For example, two refiners sourcing from the same country may well have two entirely different risk profiles. One that sources from an industrial miner with a closed supply chain, robust security measures, no presence of child labour within or near its concession will have a lower risk level than another that takes material from an aggregator that sources from multiple suppliers, including scrap metal dealers or artisanal miners, who often have a closer proximity to illegality and criminal elements.

Focus on understanding the Refiner’s supply chain and its associated risks, rather than the risk profile of the country itself.

Ask Responsible Sourcing

Don't forget to ask whatever burning questions you may have about all facets of responsible sourcing.

Responsible Sourcing-related questions can be submitted using this form or scanning the QR code. Questions will be published (on an anonymised basis) with answers appearing in the next Newsletter.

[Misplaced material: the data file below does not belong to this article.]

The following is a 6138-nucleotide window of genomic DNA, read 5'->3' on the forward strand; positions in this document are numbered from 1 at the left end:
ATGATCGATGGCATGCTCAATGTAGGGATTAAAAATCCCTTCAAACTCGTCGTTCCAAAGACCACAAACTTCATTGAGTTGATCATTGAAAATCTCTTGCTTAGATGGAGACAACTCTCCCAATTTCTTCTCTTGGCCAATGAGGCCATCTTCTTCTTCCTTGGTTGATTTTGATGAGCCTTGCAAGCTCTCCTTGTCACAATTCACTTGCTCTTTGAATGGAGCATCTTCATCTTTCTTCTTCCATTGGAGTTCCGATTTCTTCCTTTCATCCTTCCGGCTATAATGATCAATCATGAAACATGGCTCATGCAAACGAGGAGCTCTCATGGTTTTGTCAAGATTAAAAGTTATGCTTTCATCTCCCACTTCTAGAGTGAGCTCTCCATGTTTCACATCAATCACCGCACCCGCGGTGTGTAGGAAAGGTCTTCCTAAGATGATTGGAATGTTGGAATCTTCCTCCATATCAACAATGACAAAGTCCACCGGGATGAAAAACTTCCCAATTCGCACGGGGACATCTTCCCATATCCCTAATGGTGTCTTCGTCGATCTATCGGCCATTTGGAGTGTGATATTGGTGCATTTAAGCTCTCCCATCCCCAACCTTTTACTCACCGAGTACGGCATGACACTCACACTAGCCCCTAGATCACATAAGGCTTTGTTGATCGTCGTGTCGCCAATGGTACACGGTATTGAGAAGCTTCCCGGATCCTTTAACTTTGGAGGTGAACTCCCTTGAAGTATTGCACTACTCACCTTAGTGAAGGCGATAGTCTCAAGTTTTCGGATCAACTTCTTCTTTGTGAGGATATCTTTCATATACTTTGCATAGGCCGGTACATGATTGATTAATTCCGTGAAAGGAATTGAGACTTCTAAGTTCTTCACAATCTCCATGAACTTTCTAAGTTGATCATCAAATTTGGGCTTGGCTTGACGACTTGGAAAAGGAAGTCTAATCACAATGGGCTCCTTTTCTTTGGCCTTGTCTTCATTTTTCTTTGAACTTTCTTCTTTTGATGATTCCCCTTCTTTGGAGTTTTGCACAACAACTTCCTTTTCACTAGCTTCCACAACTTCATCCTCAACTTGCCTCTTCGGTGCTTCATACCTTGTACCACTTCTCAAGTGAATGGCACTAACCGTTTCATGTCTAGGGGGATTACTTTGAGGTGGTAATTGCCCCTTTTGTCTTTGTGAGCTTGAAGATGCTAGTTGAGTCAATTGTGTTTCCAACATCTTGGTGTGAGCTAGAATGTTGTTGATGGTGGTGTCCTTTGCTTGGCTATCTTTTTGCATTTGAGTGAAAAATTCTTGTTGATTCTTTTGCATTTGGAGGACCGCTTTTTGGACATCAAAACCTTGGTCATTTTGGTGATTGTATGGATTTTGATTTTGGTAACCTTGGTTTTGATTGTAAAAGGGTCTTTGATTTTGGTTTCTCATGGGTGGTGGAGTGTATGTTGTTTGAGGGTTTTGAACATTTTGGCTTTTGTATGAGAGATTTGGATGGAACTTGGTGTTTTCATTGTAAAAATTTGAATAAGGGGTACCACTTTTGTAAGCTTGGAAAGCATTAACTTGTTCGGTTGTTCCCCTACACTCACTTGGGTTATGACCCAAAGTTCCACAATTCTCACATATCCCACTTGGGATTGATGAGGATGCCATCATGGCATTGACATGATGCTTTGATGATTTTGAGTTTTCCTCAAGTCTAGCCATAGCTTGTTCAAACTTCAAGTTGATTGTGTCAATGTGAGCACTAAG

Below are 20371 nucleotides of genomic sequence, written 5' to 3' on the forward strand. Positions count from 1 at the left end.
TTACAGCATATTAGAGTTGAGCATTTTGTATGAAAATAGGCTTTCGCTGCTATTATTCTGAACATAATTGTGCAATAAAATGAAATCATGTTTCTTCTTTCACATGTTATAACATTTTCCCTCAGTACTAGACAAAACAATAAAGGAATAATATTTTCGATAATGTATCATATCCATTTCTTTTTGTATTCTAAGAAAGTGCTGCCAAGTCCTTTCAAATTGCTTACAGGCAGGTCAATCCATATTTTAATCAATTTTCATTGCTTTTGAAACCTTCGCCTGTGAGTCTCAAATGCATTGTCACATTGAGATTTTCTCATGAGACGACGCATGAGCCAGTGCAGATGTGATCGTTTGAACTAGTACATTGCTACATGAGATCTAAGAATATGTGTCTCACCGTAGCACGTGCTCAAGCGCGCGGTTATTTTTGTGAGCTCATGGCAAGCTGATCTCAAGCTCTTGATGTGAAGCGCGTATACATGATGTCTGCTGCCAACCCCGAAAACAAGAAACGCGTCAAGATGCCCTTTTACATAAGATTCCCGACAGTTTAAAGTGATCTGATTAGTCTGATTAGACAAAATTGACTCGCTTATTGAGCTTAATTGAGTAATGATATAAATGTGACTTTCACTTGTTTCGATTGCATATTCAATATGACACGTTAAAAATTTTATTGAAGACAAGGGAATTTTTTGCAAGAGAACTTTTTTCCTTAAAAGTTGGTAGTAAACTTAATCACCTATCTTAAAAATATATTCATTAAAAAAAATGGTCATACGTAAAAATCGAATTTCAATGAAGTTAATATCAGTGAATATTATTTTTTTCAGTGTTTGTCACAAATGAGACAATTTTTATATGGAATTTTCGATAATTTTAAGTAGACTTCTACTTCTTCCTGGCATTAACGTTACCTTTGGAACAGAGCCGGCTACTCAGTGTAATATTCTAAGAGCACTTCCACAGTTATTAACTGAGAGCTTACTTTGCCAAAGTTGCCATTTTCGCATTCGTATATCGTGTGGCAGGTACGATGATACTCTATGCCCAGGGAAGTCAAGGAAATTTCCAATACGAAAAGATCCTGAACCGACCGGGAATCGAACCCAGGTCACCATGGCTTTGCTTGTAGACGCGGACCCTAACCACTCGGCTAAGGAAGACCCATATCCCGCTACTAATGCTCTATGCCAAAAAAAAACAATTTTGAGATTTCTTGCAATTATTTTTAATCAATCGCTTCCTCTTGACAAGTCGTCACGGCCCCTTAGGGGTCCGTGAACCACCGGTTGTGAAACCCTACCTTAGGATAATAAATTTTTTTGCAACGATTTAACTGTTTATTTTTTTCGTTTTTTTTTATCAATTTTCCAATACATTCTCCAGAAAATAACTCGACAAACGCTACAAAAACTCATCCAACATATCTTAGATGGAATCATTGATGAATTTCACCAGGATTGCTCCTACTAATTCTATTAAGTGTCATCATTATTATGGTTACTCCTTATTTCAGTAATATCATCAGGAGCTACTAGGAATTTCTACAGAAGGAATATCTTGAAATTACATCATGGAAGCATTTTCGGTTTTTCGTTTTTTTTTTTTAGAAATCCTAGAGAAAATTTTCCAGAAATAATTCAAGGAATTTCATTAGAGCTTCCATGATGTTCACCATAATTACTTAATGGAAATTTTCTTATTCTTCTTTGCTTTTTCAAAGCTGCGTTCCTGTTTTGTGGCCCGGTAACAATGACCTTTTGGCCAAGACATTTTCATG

There are no wrong questions but please note this newsletter is published the last Thursday of each month, so send your questions well in advance to ensure there is enough time to give them the appropriate consideration.

We look forward to hearing from you.

Sustainability & Responsible Sourcing Summit 2024

The Summit is still almost three weeks away but we have already started the countdown. With the agenda and speaker line up agreed, we very much hope you will be able to join us at the Hilton London Tower Bridge from Wednesday, 20 to Friday, 22 March.

This event, hosted by LBMA and World Gold Council, is an opportunity for industry players and stakeholders across the precious metals value chain to explore the role of responsible sourcing beyond the lens of ethical sourcing, with discussions also covering the rapidly developing sustainability agenda.

The agenda will explore collaboration and convergence of climate plans and actions in the gold supply chain. There will be discussion around structural change in the ASM sector, in particular exploring the improvement of ESG standards and sourcing practices in this sector. Participants will also have the opportunity to hear about efforts by industry members to adapt to the evolving sustainability landscape.